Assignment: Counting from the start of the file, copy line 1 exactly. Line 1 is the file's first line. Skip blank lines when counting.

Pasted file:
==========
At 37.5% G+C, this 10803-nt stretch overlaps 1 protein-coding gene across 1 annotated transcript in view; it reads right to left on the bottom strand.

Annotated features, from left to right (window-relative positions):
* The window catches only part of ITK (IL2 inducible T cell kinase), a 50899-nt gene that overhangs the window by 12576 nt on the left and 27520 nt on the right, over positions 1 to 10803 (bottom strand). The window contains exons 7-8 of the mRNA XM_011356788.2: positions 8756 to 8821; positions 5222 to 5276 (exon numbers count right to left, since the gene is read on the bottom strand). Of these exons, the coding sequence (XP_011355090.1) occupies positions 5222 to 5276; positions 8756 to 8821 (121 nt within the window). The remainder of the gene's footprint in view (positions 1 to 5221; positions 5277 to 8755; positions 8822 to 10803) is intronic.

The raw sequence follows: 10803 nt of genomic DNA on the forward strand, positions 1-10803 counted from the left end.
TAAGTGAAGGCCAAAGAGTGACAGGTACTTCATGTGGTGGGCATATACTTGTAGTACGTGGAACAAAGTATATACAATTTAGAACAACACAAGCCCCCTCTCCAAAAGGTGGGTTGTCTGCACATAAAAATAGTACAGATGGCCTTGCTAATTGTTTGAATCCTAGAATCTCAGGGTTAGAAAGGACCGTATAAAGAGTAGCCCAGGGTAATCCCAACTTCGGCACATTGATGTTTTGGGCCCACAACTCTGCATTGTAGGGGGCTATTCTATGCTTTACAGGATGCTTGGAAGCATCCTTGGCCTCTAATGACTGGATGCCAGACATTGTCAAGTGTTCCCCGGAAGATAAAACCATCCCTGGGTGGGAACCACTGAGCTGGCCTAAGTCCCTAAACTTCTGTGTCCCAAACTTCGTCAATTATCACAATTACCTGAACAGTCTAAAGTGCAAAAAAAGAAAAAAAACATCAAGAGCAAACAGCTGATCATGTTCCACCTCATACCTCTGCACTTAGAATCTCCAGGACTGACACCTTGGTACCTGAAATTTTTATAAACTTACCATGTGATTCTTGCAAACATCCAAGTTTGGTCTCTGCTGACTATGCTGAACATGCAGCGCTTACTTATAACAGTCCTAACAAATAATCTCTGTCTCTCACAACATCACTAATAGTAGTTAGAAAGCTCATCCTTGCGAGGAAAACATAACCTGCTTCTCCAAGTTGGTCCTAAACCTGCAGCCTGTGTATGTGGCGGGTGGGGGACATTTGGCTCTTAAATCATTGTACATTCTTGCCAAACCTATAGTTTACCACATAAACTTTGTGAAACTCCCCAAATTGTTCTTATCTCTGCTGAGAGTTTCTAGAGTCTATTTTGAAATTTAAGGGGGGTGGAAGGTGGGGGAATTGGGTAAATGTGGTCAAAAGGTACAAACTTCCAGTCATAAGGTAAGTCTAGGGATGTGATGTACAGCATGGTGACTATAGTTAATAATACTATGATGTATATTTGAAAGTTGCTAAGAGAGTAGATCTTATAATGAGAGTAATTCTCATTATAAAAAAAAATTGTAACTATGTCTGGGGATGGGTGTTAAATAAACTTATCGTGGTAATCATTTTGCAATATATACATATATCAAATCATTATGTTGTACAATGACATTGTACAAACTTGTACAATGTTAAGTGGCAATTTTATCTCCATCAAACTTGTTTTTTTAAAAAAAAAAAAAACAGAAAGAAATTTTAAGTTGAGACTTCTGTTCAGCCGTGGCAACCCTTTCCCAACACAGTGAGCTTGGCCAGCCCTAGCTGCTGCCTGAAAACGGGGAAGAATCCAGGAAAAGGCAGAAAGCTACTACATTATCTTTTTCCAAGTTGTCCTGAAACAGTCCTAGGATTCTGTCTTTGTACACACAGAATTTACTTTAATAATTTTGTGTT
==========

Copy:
At 37.5% G+C, this 10803-nt stretch overlaps 1 protein-coding gene across 1 annotated transcript in view; it reads right to left on the bottom strand.